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Lakota Federal Credit Union Calls For More Members

Photo by Jim Kent

A financial institution on the Pine Ridge Reservation is giving Lakota tribal members the opportunity to conduct banking transactions within close proximity to their homes for the first time in history. The Lakota Federal Credit Union also allows tribal members to not only save money, but to invest in fellow tribal members.

But you can’t save or invest unless you open an account and make deposits.

It’s a perfect day for the long drive from Hot Springs to Kyle for a visit to the Lakota Federal Credit Union. The sun is shining. The temperature’s warm; not hot…but a bit humid – so the a/c is on.

A hawk flies over my car as I cross on to the Pine Ridge Reservation just east of Oelrichs. Always nice to see nature up-close.

Half an hour later, I pause at Big Bat’s – in Pine Ridge village – for a cool drink and run into an old friend. Forty minutes go by while I travel past the Wounded Knee grave site and through the village of Porcupine, before stopping again at Sharps Corner…nature calls.

Twenty minutes more and I’m standing in the lobby of the Lakota Federal Credit Union...2 hours and 114 miles from my home. As much as I enjoyed the ride, it’s not s trip I’d like to make on a regular basis…especially to make banking transactions.

Credit Photo by Jim Kent
Lakota Federal Credit Union chairman Tawney Brunsch.

But as Lakota Federal Credit Union chairman Tawney Brunsch points out, that’s exactly what tribal members living here have had to do.

“The truth is we’re 20 months old,” Brunsch explains. “And so we’re less than 2 years old. We’re serving the Pine Ridge Reservation…which has never had a financial institution…period…whether it’s been federally insured…like the credit union is, or not.”

Prior to the credit union opening its doors in November 2012, tribal members who needed to make financial transactions had to journey off the reservation to do so. The closest banking institutions in Gordon or Rushville, Nebraska were about an hour away for most. But many folks had to drive to Hot Springs or Rapid City for their banking needs – oftentimes the equivalent of my journey here. But that was then, says Tawney Brunsch.

“We’ve got over 1600 members,” Brumsch comments. “I mean, we were just downstairs…they’ve opened up 9 accounts already today. You know what I mean? And that’s just every day.”

Along with those unexpectedly high numbers of credit union members has been a large number of loan applications, notes Tawney Brunsch. In fact, many more than expected.

“That consumer loan demand we knew was there but, honestly, we didn’t have any idea in the projections,” says Brunsch. “You know, I blew away the projections in the first quarter for all 3 years on this credit union. To give you an idea of what kind of consumer loan demand we’re meeting, we approved 78 loans last month alone totaling $478,000...almost $479,000…in one month. That’s what kind of consumer loan demand there is. And, so, therein lies the challenge.”

Credit Courtesy Lakota Federal Credit Union
Little Owen Richards (aged 4) makes a deposit into his account at the Lakota Federal Credit Union - accompanied by his father.

The “challenge” being to get enough tribal members to invest in the credit union by opening accounts, depositing their money and thereby creating a financial source for other tribal members to draw on for loans. In an environment where most people have never had a bank account, educating the public to the idea of financial responsibility isn’t accomplished overnight.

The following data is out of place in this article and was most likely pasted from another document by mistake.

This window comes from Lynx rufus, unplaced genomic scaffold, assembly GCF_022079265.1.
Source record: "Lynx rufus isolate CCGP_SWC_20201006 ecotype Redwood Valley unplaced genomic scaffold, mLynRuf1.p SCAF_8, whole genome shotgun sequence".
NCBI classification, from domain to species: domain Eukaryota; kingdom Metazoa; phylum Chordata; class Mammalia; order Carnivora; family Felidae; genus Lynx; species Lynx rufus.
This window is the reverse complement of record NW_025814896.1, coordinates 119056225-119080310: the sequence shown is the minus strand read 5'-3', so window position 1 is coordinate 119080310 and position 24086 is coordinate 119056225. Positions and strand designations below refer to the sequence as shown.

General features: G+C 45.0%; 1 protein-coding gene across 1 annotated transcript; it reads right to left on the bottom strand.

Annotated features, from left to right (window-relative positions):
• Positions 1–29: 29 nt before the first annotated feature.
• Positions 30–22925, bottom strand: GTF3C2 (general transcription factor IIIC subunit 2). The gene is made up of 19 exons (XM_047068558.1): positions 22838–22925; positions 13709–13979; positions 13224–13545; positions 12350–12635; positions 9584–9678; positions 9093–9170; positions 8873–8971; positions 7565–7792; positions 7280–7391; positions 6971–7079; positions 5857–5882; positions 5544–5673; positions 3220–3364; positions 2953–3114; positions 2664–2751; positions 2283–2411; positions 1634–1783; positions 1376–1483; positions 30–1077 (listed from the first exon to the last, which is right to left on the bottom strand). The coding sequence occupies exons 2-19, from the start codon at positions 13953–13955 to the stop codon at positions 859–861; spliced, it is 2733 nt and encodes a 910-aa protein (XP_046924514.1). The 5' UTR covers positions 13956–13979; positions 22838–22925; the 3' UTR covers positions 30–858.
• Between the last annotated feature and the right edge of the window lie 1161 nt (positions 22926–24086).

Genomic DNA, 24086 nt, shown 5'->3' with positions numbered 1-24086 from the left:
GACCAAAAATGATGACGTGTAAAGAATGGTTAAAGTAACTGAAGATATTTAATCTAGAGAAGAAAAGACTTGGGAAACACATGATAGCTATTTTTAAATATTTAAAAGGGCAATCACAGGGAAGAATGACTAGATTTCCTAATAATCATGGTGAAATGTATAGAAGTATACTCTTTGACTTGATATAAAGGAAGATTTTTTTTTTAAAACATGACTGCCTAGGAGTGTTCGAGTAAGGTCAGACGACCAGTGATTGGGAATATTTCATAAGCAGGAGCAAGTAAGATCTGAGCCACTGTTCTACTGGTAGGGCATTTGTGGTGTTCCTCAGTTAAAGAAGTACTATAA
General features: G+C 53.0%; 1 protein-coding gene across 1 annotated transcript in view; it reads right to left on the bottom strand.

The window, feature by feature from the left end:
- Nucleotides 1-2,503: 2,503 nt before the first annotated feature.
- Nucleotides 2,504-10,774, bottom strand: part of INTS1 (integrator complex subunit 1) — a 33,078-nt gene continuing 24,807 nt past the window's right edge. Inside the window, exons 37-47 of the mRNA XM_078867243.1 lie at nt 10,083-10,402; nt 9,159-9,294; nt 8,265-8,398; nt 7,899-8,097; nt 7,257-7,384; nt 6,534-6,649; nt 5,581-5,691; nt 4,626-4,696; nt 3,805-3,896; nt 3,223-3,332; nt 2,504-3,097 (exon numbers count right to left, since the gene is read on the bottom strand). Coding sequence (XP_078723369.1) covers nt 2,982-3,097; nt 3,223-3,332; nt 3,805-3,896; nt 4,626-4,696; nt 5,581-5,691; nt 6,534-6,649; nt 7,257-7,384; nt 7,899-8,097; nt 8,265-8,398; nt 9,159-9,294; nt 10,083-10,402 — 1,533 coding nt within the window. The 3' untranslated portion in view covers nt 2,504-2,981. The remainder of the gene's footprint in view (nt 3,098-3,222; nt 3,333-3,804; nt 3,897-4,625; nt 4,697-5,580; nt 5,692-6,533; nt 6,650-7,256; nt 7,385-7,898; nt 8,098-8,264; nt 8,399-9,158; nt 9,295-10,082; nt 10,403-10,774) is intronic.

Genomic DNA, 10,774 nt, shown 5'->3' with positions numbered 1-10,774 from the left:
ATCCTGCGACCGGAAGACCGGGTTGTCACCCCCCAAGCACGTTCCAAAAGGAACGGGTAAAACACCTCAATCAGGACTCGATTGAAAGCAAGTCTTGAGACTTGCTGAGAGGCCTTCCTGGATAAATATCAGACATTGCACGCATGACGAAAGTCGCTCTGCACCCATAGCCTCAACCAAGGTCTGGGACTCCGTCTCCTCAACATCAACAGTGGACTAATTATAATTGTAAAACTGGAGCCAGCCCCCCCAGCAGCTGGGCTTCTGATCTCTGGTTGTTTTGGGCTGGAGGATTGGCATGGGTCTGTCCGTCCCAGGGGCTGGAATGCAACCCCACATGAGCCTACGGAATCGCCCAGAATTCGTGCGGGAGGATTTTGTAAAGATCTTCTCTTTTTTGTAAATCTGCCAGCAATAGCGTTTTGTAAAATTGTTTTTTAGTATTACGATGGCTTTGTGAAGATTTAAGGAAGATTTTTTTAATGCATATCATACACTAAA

Teller Shayna Richards explains that many tribal members have come into the credit union over recent months with large checks they received…either from the Cobell lawsuit settlement or from the federal land buy-back program. Although their denominations were for 4 or 5 figure amounts, Richards says tribal members rarely deposited money from those checks.

“We’ve been seeing checks from $1300 all the way up to like $98,000,” says Richards. “And the majority of them are coming direct deposit…which is pretty good. But then we have this big majority of them that are just coming in off the street with checks wanting cash right now for like…$34,000…which is pretty crazy. It’s a lot of money.”

A lot of money to walk away with and not keep safe in a bank…and a lot of money not to invest in CDs or make available to other credit union members for loans. Tawney Brunsch says that’s where financial management education comes in, something the Lakota Federal Credit Union is pursuing from one-on-one interactions, to advertisements and classroom instruction.

Credit Photo by Jim Kent
Lakota Federal Credit Union teller Shayna Richards counts out money for a credit union member.

Tawney Brunsch says the best example she can offer of how a credit union works is in the classic film “It’s a Wonderful Life”. It’s the scene where George Bailey…in the person of actor James Stewart…is trying to stop a run on the Bailey Savings and Loan.

Speaking to the crowd that’s gathered, George Bailey says: “You’re thinking of this place all wrong…as if I had the money back in a safe. The money’s not here. Why your money’s in Joes’ house…that’s right next to yours. And in the Kennedy house and in Mrs. Maitland’s house and in a hundred others. You’re lending them the money to build and then they’re gonna pay it back to you as best they can.”

Being a member of the Lakota Federal Credit Union, says Tawney Brunsch, not only safeguards your money and helps fellow tribal members with their own financial needs, but it keeps Lakota money on the Pine Ridge Reservation…and that can lead to a wonderful Lakota life. 


Promo for "Lakota Federal Credit Union Call For More Members"

Promo for "Lakota Federal Credit Union Calls For More Members"